The Complete Guide to Chocolate Ganache

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With just two ingredients, you can make a perfect chocolate ganache for just about any application. This easy recipe using only chocolate and heavy whipping cream takes 5 minutes to make and requires only a range or microwave.

To develop this complete guide, I used nearly $50 of chocolate and a half gallon of heavy whipping cream – so read up and save yourself some time and money as you learn how to make ganache like a pro.

Ganache dripping from a spoon

Depending on how much cream you use, ganache can be moist (like the filling for chocolate truffles) or stiff (like a cupcake frosting). Use it for cake filling, a poured glaze, a spread or piped frosting, a decorative drizzle, as the base for truffles, or as a bonbon filling.

The key to making this recipe the right consistency for your particular application is knowing both the ratio of chocolate to cream to use and the temperature the mixture should be at.

Ingredients

Overhead view of a bowl of dark chocolate chips

You’ll need heavy whipping cream and chocolate to make this recipe. That’s it.

Because there are only two ingredients, the quality of the chocolate really matters.

Choose the best semisweet, bittersweet, or dark chocolate that you can get your hands on. I suggest picking a chocolate that you love to eat all on its own (try to not eat it all before it goes into the recipe). If the chocolate isn’t already chips or thin discs, chop it finely so it will melt easily.

How It’s Made

The basic procedure is consistent across most ganache recipes, regardless of the ratio of chocolate to cream:

  1. Bring heavy whipping cream just to boil either in the microwave or on the stove (I prefer the microwave).
  2. Pour it over a bowl of small pieces of chocolate.
Hot cream being poured over dark chocolate discs
  1. Let the cream sit on the chocolate for a minute.
  2. Stir the ganache until the cream and the chocolate are fully combined.
Overhead view of stirring chocolate with hot cream to make ganache

Expert Tips and FAQs

Chocolate to Cream Ratios

As I mentioned above, the ratio (by weight) of chocolate to cream is very important. I present three options below, but you can use these as loose guidelines and experiment to find a ratio that works best for you.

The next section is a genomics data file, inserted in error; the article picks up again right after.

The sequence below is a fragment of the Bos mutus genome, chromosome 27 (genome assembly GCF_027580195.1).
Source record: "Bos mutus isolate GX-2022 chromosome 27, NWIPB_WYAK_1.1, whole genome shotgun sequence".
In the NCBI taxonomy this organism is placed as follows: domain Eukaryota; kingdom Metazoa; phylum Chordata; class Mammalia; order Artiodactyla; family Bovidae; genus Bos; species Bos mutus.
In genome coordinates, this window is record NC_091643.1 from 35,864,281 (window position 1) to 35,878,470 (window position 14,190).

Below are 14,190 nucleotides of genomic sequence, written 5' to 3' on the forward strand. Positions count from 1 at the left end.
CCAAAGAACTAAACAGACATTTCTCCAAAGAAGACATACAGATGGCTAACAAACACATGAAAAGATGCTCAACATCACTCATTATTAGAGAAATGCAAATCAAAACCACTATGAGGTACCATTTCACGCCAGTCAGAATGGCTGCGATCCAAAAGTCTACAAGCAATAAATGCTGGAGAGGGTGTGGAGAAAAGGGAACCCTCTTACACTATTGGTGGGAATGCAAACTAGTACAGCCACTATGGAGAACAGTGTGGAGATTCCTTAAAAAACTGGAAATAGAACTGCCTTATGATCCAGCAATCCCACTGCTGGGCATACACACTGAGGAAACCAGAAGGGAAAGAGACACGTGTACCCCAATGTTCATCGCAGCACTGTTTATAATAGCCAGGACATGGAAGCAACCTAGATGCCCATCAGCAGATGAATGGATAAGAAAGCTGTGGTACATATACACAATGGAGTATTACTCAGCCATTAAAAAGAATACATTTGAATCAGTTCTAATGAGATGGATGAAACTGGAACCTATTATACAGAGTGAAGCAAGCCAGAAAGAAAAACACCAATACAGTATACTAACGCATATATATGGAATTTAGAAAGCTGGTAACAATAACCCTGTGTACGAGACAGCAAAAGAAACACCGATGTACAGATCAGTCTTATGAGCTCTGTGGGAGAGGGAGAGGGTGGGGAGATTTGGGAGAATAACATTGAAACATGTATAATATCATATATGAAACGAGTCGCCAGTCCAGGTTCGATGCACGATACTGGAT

Equal Parts Chocolate and Cream

Ganache dripping off of a spoon to show the consistency of ganache made with equal amounts of chocolate and cream

One of the most popular ways to make ganache is to use equal parts chocolate and cream.

  • While still warm, this ganache is pourable and can be used to drizzle chocolate ribbons or to glaze cookies, cupcakes, or cakes. It can even be used as a filling between layers of a cake. (I always love pouring this glaze on my favorite chocolate cupcakes when I make them for true chocolate lovers, but it’s also fantastic on peanut butter cupcakes!)
  • As it starts to cool, it thickens and takes on more of a spreadable consistency.
  • At room temperature (after it sits in a covered bowl on the counter for 1-2 hours), the texture is like brownie batter and the ganache can be rolled into balls for truffles or whipped at high speed to make a light, airy ganache frosting. Eating this straight it up is right up there for me with eating molten chocolate mug cakes.
Overhead view of different desserts prepared using chocolate ganache

Two Parts Chocolate to One Part Cream

Ganache dripping off of a spoon to show the consistency of ganache made with two parts chocolate to one part cream

Increasing the percentage of chocolate makes for a much thicker ganache. Ganache that is two parts chocolate to one part cream is a typical ratio for truffles. Although you can make truffles with a 1:1 ratio (as shown above), the 2:1 truffles will have a more fudgey consistency. Take a look at Cookie Rookie’s truffles for an example.

I also use the 2:1 chocolate to cream ratio for bonbon fillings. The 2:1 ratio is also perfect for a chocolate ganache for macarons.

Whipped ganache stuck to a mixer's whisk attachment

This formulation can also be used as a glaze or piped frosting, as shown above. The glaze will have the consistency of the top of a Hostess cupcake (of course, it will taste much better!). The 2:1 piped frosting is one of my favorites – it is intensely chocolaty!

Two Parts Cream to One Part Chocolate

Ganache dripping off of a spoon to show the consistency of ganache made with one part chocolate to two parts cream

A ganache with more cream than chocolate is very runny (like a soup) when warm and mousse-like at room temperature. While warm, this type of ganache can be poured over a cake to give it a beautiful chocolate glaze. Be sure to put something under the cake while you pour because the ganache will drip. It’s too thin for a truffle, but if you chill it first, you can whip it to create a pipeable frosting that tastes like chocolate whipped cream.

Handle the Heat uses this ratio to fill her chocolate blackout cupcakes. It’s the perfect gooey cupcake filling!

While these are all guidelines, you can also be flexible and use something in between. For example, That Skinny Chick Can Bake uses 12 ounces of chocolate to 16 ounces of cream (a 3:4 ratio) for the topping on her amazing looking Chocolate Caramel Twix Cheesecake.

Cooled Ganache